Clinical bleeding and thrombin generation in admissions to critical care with prolonged prothrombin time: an exploratory study

Simon J. Stanworth, Michael J R Desborough, Gemma Simons, Frances Seeney, Gillian Powter, Stephen MacDonald, Laura Green, Neil Young, Tim Walsh, Mike A Laffan

Research output: Contribution to journalArticlepeer-review


BACKGROUND: Prolongation of prothrombin time (PT) is often recorded in critical illness, but has limited ability to predict risk of bleeding. This exploratory study was aimed at assessing a role for thrombin generation (TG) to predict bleeding.
STUDY DESIGN AND METHODS: TG was measured by Calibrated Automated Thrombography in admissions to intensive care with prolonged PT. Bleeding events were recorded up to day 5 after enrolment and correlated with results of PT ratio (PTR) and parameters of TG.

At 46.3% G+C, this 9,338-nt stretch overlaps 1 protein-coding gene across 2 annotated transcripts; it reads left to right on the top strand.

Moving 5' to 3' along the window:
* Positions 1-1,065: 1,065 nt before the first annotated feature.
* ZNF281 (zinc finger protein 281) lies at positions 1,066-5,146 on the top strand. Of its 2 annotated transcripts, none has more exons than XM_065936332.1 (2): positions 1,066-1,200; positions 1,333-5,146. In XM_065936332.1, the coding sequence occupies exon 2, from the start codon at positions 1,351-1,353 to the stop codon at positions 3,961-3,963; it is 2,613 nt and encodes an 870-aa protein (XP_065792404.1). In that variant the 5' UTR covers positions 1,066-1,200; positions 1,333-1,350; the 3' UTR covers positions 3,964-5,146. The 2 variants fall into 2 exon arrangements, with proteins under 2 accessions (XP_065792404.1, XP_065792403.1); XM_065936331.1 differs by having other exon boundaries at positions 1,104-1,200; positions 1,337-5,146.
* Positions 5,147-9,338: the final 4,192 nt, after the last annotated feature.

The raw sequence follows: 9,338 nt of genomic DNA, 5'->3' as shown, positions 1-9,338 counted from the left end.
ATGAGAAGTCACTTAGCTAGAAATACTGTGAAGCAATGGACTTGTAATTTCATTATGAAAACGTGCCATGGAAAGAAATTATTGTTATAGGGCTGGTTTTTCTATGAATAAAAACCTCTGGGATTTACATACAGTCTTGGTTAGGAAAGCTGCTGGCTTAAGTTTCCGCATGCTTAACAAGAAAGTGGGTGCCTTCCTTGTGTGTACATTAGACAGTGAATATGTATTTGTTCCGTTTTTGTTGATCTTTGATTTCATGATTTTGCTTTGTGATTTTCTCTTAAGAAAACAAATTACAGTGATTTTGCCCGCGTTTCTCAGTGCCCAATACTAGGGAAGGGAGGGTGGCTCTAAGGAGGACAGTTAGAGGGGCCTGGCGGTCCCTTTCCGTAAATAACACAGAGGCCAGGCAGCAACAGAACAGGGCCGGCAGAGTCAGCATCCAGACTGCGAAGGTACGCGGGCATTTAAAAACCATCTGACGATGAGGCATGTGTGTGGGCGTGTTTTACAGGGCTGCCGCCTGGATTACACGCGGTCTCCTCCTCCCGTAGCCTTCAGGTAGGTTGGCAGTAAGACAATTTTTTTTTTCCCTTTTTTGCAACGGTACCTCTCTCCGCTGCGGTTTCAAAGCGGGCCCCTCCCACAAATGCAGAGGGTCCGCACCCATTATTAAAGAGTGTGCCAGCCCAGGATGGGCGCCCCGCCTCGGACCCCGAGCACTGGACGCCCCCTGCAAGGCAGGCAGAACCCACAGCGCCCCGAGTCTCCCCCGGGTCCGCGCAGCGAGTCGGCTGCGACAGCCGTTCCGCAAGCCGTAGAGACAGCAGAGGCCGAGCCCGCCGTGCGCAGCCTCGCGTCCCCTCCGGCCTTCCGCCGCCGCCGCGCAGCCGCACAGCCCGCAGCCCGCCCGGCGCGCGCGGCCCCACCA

RESULTS: 306 patients were recruited. 101 bleeding events developed in 46 patients during the period of observation. Many patients with prolonged PT had endogenous thrombin potential (ETP) which was within the normal range (120/251 patients, 47.8%) or even elevated (8%). Although some patients had a reduction in ETP or peak thrombin these were present over a wide range of PTR. There was no suggestion by Receiver operating characteristic (ROC) analysis that parameters of conventional TG were sensitive at predicting bleeding. No bleeding events were documented in patients defined as ETP-high, despite elevated PTR.
CONCLUSION: Future studies need to explore a role for alternatives tests of coagulation in critical illness. Development of TG assays is required to positively identify more patients at increased bleeding risk or to exclude a larger number at low risk and how this relates to subgroups, such as patients with liver disease, and the need for prophylactic plasma transfusion. Trial registration-ISRCTN50516147

Keywords: critical illness, coagulopathy, prothrombin time, thrombin generation, plasma transfusion
Original languageEnglish
Early online date10 Apr 2018
Publication statusE-pub ahead of print - 10 Apr 2018


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